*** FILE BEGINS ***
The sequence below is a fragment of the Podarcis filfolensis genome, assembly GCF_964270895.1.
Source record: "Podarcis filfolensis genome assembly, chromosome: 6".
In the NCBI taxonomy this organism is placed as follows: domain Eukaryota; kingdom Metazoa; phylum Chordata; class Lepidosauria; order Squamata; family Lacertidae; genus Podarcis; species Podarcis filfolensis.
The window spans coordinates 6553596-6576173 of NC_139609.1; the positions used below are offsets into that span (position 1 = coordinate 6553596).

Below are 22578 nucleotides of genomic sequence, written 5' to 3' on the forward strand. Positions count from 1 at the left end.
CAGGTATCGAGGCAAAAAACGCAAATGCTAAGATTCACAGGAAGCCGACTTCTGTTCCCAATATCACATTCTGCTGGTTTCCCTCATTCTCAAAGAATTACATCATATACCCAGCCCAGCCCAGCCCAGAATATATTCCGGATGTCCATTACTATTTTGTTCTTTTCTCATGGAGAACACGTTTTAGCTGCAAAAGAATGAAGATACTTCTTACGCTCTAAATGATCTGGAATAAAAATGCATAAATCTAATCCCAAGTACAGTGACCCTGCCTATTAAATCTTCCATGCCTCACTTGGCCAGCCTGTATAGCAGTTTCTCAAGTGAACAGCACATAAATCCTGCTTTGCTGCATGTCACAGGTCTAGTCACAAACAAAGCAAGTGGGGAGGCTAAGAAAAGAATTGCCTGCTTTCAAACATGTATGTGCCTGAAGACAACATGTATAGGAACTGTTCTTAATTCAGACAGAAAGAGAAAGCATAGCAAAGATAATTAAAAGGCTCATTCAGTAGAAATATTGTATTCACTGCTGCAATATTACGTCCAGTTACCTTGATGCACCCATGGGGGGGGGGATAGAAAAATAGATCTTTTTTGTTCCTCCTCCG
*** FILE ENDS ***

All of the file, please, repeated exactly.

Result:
The sequence below is a fragment of the Podarcis filfolensis genome, assembly GCF_964270895.1.
Source record: "Podarcis filfolensis genome assembly, chromosome: 6".
In the NCBI taxonomy this organism is placed as follows: domain Eukaryota; kingdom Metazoa; phylum Chordata; class Lepidosauria; order Squamata; family Lacertidae; genus Podarcis; species Podarcis filfolensis.
The window spans coordinates 6553596-6576173 of NC_139609.1; the positions used below are offsets into that span (position 1 = coordinate 6553596).

Below are 22578 nucleotides of genomic sequence, written 5' to 3' on the forward strand. Positions count from 1 at the left end.
CAGGTATCGAGGCAAAAAACGCAAATGCTAAGATTCACAGGAAGCCGACTTCTGTTCCCAATATCACATTCTGCTGGTTTCCCTCATTCTCAAAGAATTACATCATATACCCAGCCCAGCCCAGCCCAGAATATATTCCGGATGTCCATTACTATTTTGTTCTTTTCTCATGGAGAACACGTTTTAGCTGCAAAAGAATGAAGATACTTCTTACGCTCTAAATGATCTGGAATAAAAATGCATAAATCTAATCCCAAGTACAGTGACCCTGCCTATTAAATCTTCCATGCCTCACTTGGCCAGCCTGTATAGCAGTTTCTCAAGTGAACAGCACATAAATCCTGCTTTGCTGCATGTCACAGGTCTAGTCACAAACAAAGCAAGTGGGGAGGCTAAGAAAAGAATTGCCTGCTTTCAAACATGTATGTGCCTGAAGACAACATGTATAGGAACTGTTCTTAATTCAGACAGAAAGAGAAAGCATAGCAAAGATAATTAAAAGGCTCATTCAGTAGAAATATTGTATTCACTGCTGCAATATTACGTCCAGTTACCTTGATGCACCCATGGGGGGGGGGATAGAAAAATAGATCTTTTTTGTTCCTCCTCCG